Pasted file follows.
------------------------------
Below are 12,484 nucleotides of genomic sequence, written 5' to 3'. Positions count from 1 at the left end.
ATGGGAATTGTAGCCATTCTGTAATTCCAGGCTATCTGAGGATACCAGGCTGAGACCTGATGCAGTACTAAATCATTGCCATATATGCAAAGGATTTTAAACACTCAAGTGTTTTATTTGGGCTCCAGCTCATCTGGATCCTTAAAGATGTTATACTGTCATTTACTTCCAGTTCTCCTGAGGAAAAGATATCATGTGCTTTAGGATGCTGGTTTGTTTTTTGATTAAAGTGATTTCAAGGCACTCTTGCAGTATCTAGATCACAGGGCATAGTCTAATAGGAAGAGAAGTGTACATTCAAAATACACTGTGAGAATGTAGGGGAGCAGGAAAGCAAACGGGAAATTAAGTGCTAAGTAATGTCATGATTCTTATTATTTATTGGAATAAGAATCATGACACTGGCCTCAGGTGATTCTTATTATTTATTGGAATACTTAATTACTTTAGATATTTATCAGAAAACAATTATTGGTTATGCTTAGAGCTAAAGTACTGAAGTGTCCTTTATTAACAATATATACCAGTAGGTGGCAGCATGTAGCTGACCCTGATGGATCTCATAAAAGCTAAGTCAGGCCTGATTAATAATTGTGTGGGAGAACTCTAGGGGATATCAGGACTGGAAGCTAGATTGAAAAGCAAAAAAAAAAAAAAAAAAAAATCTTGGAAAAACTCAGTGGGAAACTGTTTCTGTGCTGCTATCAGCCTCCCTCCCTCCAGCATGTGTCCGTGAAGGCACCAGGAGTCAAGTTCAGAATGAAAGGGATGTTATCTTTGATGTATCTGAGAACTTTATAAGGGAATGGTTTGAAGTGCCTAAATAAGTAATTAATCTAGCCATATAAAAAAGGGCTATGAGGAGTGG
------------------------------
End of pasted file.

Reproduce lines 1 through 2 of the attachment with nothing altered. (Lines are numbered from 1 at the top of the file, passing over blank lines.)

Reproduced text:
Below are 12,484 nucleotides of genomic sequence, written 5' to 3'. Positions count from 1 at the left end.
ATGGGAATTGTAGCCATTCTGTAATTCCAGGCTATCTGAGGATACCAGGCTGAGACCTGATGCAGTACTAAATCATTGCCATATATGCAAAGGATTTTAAACACTCAAGTGTTTTATTTGGGCTCCAGCTCATCTGGATCCTTAAAGATGTTATACTGTCATTTACTTCCAGTTCTCCTGAGGAAAAGATATCATGTGCTTTAGGATGCTGGTTTGTTTTTTGATTAAAGTGATTTCAAGGCACTCTTGCAGTATCTAGATCACAGGGCATAGTCTAATAGGAAGAGAAGTGTACATTCAAAATACACTGTGAGAATGTAGGGGAGCAGGAAAGCAAACGGGAAATTAAGTGCTAAGTAATGTCATGATTCTTATTATTTATTGGAATAAGAATCATGACACTGGCCTCAGGTGATTCTTATTATTTATTGGAATACTTAATTACTTTAGATATTTATCAGAAAACAATTATTGGTTATGCTTAGAGCTAAAGTACTGAAGTGTCCTTTATTAACAATATATACCAGTAGGTGGCAGCATGTAGCTGACCCTGATGGATCTCATAAAAGCTAAGTCAGGCCTGATTAATAATTGTGTGGGAGAACTCTAGGGGATATCAGGACTGGAAGCTAGATTGAAAAGCAAAAAAAAAAAAAAAAAAAAATCTTGGAAAAACTCAGTGGGAAACTGTTTCTGTGCTGCTATCAGCCTCCCTCCCTCCAGCATGTGTCCGTGAAGGCACCAGGAGTCAAGTTCAGAATGAAAGGGATGTTATCTTTGATGTATCTGAGAACTTTATAAGGGAATGGTTTGAAGTGCCTAAATAAGTAATTAATCTAGCCATATAAAAAAGGGCTATGAGGAGTGG